Media Romp

5 May

This morning, let’s take a drive through the sticky business of The Newspaper, shall we?

Our tour today takes us to my hometown StarTribune newspaper, one with a fine jouranlistic tradition, one of late put in the service of an advertising strategy and debt payoff — never a great combination.

Today, the StarTribune’s investor-owners are in their own media hotseat , fending off a New York Post story that claimed the paper wasn’t paying its debts, and claiming that the paper on the brink of bankruptcy.  Their response:  No, but we’ve hired the Blackstone Group to look at our options.

The problem for the StarTribune is simple:  Advertising is going elsewhere. In a media environment rapidly moving online and to search, newspapers are stuck with a business model that is just not working.

The recent State of the News Media 2008 report by the Project for Excellence in Journalism is telling.  On advertising, the report quotes a major media buyer:

“We used to be in the trucking business. We used to take ads and commercials and deliver them,” says Charlie Rutman, CEO of North American Operations at MPG, which controls over $3 billion in U.S. ad spending annually.

While ad executives know that trucking analogy is no longer accurate, they aren’t really sure what is replacing it.

Craig’s List, online ad sales and employment websites have decimated the the classified market.  And according to the report, newspapers’ print versus online ad ratio still lingers at around 90 percvent versus 10 percent.

The StarTribune is in the same trouble — according to today’s article, as of March 31, circulation dropped 6.7 percent from the previous six months, annual revenue dropped $75 million between early 2005 and early 2007, and classified ads were half the level they were at in 2000.

The question to me isn’t so much one of how their ads are going to make up for the loss, but how their going to continue supporting continuation of a tradition of good journalism in this community — and every other community that has enjoyed the benefits of having good a good paper in town.

The StarTribune’s most recent change in strategy was to create localized sections for various suburban regions.  That strategy seems to be sagging.  While there seems to be strong coverage lately of Edina parents complaining about families wanting to transfer into their great schools, my Twin Cities West section today has these front page stories:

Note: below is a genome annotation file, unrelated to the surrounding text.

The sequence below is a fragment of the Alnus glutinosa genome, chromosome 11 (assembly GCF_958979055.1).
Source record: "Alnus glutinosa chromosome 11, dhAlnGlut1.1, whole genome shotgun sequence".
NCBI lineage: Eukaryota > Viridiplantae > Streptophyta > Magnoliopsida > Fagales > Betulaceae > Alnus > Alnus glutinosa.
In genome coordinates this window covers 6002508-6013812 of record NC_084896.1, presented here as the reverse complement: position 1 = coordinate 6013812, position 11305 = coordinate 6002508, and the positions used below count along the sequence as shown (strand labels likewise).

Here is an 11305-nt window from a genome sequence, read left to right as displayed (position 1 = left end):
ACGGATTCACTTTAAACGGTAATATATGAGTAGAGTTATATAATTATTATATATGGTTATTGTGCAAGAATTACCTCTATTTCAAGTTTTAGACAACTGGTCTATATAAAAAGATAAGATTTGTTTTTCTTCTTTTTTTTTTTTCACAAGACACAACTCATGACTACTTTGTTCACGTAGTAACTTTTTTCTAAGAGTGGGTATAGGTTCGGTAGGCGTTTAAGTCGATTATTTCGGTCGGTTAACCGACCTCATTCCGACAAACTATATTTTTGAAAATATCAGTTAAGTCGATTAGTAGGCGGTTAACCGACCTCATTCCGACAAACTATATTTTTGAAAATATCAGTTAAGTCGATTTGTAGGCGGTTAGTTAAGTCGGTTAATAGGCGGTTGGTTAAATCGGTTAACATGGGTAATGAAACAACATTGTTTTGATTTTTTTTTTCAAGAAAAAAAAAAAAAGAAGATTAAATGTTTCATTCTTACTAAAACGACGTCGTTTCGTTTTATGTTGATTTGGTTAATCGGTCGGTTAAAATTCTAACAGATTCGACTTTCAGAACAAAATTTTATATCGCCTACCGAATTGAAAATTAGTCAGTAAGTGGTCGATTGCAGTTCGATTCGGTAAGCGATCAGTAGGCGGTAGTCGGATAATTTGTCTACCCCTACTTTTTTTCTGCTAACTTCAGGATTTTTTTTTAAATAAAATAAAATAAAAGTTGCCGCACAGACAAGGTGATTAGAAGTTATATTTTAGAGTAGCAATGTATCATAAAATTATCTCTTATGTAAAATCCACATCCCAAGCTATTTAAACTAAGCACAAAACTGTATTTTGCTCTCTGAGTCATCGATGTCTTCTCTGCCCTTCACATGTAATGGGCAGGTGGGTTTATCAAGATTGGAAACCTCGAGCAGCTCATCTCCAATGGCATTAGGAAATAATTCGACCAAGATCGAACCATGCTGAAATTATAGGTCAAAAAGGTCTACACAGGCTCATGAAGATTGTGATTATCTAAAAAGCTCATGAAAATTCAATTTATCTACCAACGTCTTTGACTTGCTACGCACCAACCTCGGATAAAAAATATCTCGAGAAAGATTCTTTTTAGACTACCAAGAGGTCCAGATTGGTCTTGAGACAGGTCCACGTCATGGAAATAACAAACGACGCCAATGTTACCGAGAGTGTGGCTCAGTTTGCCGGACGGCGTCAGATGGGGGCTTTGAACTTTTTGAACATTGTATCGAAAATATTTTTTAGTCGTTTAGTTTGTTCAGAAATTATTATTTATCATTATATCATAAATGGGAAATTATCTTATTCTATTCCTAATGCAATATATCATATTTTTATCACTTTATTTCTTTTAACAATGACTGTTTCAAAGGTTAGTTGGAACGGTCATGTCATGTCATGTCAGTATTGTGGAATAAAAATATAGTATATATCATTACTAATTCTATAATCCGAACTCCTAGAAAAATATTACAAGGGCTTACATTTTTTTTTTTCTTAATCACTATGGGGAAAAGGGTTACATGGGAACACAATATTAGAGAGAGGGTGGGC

> Someone in Rice County won the lottery.

> Committees talking about tackling Downtown Minneapolis crime.

> A Hopkins school teacher winning teacher of the year (nice, but should have been on page 1 — maybe in place of the ‘what kids are reading’ list from the Washington Post).

> A story on teens in Hudson, Wisc. putting photos of themselves unclothed online, based on no discernable news hook.

I’d be shocked if these are the kinds of must-read, hyper-local stories that will hook readers and draw ad dollars (and I promise to read this section the rest of the week and eat my words if I must).

The StarTribune has continued to try addition by subtraction — the number of excellent journalists no longer working at our local papers could make for a great news operation.  As we’ve seen across multiple industries, you thrive and grow not just by cutting back, but in doing so, concentrating on your core — doing what you do best and doing it better than anyone else.  It may require the painful process of starting over — recasting the organization not around generating double-digit profit margins but on how, if you were starting today, would you create a sustainable organization to support excellent locally based journalistm.

And this is a time when the values of professional journalism — of professional news gathering organizations — have never been more needed.  We need folks who can ‘comfort the afflicted and afflict the comfortable.’ Who can question authority and call out those in power when their abusing them.  And, frankly, we need journalists who are professionals — who can cover local news with more commitment and perspective than your typical citizen journalist.  Whatever their many faults, professional news organizations are structured to cover news, get answers, check facts and most always get their stories right.

Call me old fashioned, but there’s a need for this.  There may not be a need for trees to fall, factories to belch smoke and waste and trucks to roll hither and yon just so a folded sheaf of smelly ink and newsprint can land in my mailbox every morning, but there’s more need than ever for the content and commitment it represents.


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